TOC began as an approach to shop-floor scheduling (manufacturing) but, over the years, it has been applied to many parts of the organization and has, in more recent times, evolved into a comprehensive management philosophy.
The business world was introduced to TOC 20 years ago by a business novel called The Goal. The Goal is one of the best-selling business books of all time (required reading in almost every business school the world over).
Here at Ballistix, we have embraced TOC for two reasons:
- To assist in the scheduling of the sales process (workflow management)
- To integrate sales with other parts of the organization (new-product development, promotion, production and distribution)
Others within the TOC community have experimented with the application of TOC to sales but we are the first to create a comprehensive sales management solution (or application).
Other TOC applications include:
- Shop-floor scheduling (Drum Buffer Rope)
- Project management (Critical Chain)
- Management accounting (Throughput Accounting)
- Strategy (Thinking Process)
As a management philosophy, TOC is an alternative to cost-based decision-making (cost accounting). The assumption that underpins cost accounting is that you can maximize the efficiency of a system by maximizing the efficiency of each of its parts (resources).
In the TOC-world, we recognize that this is a fallacy — and that cost-based decisions are more likely to be precisely wrong than they are vaguely right!
We understand that the performance of a system is determined only by its constraint (its weakest link) — and that this constraint provides management with a source of both information and control.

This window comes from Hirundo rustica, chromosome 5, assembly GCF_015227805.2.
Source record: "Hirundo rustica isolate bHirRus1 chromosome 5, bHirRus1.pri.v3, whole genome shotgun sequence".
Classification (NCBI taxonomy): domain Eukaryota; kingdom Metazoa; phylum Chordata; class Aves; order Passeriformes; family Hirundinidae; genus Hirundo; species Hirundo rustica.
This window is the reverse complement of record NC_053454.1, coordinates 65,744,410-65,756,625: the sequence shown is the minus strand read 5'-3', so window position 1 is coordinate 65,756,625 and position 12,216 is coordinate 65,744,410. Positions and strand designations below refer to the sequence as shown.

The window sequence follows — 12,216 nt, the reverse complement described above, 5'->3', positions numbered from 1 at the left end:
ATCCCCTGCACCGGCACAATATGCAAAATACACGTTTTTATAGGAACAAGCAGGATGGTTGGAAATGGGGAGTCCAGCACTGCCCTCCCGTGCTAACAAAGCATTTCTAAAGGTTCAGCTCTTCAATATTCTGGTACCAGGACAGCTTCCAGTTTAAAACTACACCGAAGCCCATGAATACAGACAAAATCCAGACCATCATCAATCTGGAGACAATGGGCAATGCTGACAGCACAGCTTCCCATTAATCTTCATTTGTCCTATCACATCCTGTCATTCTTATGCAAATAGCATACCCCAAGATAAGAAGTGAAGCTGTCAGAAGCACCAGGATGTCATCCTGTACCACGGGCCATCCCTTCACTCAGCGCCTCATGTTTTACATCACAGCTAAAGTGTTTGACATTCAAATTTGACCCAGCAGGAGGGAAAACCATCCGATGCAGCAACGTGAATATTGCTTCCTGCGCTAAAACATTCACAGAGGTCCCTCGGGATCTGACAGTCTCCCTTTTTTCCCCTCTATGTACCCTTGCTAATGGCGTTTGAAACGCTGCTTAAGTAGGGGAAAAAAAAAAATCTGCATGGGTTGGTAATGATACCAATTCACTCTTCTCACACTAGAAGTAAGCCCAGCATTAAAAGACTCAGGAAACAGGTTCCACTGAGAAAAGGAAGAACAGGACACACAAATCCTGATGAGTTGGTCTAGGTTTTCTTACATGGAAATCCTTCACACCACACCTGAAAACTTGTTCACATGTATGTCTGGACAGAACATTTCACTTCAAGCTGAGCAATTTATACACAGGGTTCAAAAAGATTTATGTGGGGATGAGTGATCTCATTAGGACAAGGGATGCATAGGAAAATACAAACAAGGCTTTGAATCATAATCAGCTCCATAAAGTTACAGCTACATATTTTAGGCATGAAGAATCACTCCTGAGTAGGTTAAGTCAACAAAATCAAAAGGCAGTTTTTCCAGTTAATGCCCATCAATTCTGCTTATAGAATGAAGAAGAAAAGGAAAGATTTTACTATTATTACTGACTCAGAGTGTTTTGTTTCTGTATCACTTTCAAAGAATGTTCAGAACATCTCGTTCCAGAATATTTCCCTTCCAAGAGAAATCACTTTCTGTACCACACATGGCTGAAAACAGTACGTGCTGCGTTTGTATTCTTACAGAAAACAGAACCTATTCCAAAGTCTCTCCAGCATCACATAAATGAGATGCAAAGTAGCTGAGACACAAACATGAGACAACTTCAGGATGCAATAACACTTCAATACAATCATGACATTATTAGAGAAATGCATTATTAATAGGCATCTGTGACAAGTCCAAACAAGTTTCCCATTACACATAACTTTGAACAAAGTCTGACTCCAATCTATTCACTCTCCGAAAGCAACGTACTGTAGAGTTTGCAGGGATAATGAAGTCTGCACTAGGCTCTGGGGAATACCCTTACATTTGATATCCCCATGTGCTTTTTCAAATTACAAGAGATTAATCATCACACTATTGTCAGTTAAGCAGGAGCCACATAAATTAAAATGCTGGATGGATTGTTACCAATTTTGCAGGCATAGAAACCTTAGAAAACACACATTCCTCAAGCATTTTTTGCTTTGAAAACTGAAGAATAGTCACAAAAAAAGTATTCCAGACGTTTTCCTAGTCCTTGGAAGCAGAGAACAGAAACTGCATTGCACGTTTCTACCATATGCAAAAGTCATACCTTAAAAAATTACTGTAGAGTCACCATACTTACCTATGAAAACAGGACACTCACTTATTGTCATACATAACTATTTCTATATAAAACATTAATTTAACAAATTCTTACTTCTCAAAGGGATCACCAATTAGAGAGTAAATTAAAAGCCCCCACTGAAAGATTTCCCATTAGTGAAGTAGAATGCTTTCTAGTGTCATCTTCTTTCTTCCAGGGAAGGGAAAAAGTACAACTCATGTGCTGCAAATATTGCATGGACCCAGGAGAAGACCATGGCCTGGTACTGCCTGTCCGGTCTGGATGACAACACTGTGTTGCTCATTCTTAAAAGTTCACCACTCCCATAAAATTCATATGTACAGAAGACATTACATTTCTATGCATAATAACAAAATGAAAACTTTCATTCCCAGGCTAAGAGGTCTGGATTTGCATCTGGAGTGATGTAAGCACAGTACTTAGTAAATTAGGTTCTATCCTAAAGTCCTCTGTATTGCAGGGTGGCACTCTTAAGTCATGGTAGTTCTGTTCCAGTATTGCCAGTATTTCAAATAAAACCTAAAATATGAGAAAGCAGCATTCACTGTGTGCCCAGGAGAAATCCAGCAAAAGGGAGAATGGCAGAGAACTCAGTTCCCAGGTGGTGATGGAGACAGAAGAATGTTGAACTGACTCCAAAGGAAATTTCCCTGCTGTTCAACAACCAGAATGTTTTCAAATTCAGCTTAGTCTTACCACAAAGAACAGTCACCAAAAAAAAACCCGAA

Rather than attempting to eliminate bottlenecks (ultimately, a futile endeavor), we ensure:
- That each organization has only one — and that it stays put (as opposed to wandering from resource to resource)
- That all management decisions, organization-wide, are made by considering the implications of that decision at the constraint
The result of this approach to management is that many accepted management practices are rejected by practitioners of TOC, including:
- The notion of profit and cost centers
- The notion of profitable sales, profitable customers, profitable projects and so on
- Cost-plus pricing
- Any absorption-based costing (including activity-based costing)
- Time-and-materials billing
- Performance pay
In the sales environment we reject the following as cost-world concepts:
- A focus on conversion rates (the percentage of opportunities that are won)
- The practice of qualification
The problem with all of these practices is that they result in what Deming used to call sub-optimization (an improvement in a part of a system at the expense of the performance of the whole).
In the TOC world, we replace these practices with a new management approach that ensures that decisions are made locally by considering their system-wide impact.
To learn more about TOC, you should read (or re-read) The Goal — and post a question or two on this forum.